After 1945, Western foundations and governments devoted considerable resources to promoting agricultural development in Latin America and Asia through the introduction of new technology, now generally referred to as "The Green Revolution" (GR). These programmes succeeded in boosting grain production several fold, though their social impact has been controversial. Over the last decade or two, development experts have been calling for similar programs to be extended to Africa.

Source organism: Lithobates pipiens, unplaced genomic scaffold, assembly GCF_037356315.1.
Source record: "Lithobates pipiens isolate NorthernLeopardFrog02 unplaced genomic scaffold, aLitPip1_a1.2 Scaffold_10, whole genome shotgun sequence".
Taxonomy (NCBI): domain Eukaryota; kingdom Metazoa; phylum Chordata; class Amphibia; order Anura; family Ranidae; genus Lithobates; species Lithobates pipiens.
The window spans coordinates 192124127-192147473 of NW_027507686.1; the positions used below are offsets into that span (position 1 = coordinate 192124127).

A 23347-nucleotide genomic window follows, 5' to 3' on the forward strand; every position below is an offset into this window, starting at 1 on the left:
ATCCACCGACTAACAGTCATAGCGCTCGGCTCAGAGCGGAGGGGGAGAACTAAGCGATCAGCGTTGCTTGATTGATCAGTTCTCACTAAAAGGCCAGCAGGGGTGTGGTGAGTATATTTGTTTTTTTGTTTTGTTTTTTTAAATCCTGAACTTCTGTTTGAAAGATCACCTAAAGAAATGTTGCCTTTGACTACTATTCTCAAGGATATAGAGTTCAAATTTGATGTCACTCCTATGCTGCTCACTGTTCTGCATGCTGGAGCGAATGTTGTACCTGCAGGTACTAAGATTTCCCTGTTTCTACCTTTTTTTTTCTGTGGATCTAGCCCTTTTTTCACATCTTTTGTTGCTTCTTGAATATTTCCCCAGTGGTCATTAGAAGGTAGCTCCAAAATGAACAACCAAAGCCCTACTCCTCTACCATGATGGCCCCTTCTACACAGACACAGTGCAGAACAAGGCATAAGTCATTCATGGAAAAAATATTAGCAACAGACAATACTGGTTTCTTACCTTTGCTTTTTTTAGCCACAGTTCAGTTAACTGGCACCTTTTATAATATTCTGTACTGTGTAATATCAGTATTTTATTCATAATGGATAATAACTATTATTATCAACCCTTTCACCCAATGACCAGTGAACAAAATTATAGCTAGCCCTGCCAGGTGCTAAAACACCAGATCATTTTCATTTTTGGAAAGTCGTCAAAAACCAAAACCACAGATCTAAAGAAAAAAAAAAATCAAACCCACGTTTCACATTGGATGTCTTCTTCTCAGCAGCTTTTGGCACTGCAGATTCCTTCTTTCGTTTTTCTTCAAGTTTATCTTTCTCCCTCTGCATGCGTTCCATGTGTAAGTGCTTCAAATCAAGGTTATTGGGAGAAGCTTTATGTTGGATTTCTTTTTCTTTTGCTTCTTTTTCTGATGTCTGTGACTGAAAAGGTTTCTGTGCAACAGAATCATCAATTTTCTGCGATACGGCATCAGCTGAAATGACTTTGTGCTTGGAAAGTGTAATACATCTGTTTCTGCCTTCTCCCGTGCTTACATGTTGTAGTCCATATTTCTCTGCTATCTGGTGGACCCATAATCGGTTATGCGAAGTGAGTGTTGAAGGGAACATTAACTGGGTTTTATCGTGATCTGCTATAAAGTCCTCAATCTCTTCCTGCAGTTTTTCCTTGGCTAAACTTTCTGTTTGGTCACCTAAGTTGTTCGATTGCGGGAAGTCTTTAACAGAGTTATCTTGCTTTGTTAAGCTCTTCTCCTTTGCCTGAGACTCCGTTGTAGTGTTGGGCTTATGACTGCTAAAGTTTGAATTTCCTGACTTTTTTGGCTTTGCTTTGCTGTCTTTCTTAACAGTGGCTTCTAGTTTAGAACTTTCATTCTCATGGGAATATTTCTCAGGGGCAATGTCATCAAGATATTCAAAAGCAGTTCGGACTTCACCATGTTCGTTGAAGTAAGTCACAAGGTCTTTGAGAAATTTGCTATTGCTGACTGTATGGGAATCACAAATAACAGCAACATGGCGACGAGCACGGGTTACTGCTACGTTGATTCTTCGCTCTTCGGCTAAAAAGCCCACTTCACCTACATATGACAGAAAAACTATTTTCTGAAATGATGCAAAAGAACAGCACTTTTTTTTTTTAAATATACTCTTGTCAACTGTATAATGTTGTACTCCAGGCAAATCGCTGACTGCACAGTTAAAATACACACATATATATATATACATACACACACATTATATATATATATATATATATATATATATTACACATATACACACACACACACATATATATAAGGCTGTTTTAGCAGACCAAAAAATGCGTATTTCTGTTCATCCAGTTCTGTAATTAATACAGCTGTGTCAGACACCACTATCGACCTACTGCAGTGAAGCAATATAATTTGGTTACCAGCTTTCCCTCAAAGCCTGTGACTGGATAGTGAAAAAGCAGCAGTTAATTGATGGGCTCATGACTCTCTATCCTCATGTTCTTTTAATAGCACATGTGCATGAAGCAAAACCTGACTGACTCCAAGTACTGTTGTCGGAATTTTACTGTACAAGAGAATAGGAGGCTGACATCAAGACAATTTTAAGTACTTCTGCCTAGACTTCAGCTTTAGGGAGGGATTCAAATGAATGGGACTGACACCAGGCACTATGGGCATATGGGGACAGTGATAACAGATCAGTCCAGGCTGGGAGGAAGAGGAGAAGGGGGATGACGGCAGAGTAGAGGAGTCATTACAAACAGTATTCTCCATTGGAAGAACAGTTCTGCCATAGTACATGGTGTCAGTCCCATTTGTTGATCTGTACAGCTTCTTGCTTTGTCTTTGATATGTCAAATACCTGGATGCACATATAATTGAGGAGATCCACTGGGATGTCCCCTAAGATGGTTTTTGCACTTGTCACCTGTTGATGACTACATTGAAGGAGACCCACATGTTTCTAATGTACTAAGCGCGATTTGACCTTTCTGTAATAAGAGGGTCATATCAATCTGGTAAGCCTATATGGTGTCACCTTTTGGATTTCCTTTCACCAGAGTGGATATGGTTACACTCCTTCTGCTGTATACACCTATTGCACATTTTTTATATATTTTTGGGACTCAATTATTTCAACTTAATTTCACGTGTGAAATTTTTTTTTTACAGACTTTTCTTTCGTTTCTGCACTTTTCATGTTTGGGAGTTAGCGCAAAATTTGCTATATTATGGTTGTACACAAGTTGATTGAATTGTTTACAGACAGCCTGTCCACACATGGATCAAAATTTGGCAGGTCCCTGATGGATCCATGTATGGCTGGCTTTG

As the terms used to designate such programs—the "new" or "second" GR—suggests, they are to be modeled to some extent upon the original GR. Since some of the original programs' consequences were undesirable, however, planners of the new GR have been at pains to "learn the lessons of history," and there is by now a substantial development literature which attempts to extract those lessons. Yet, as is well established, when policy makers draw upon evidence (whether historical or not) to inform policy, they generally do so in a highly selective way, so as to support their favored course of action. In this project I want, first, to explore the variety of "lessons" that development experts have extracted from history, noting mutual inconsistencies where they exist. Second, I will evaluate how well these interpretations accord with analysis of the GR written by professional historians.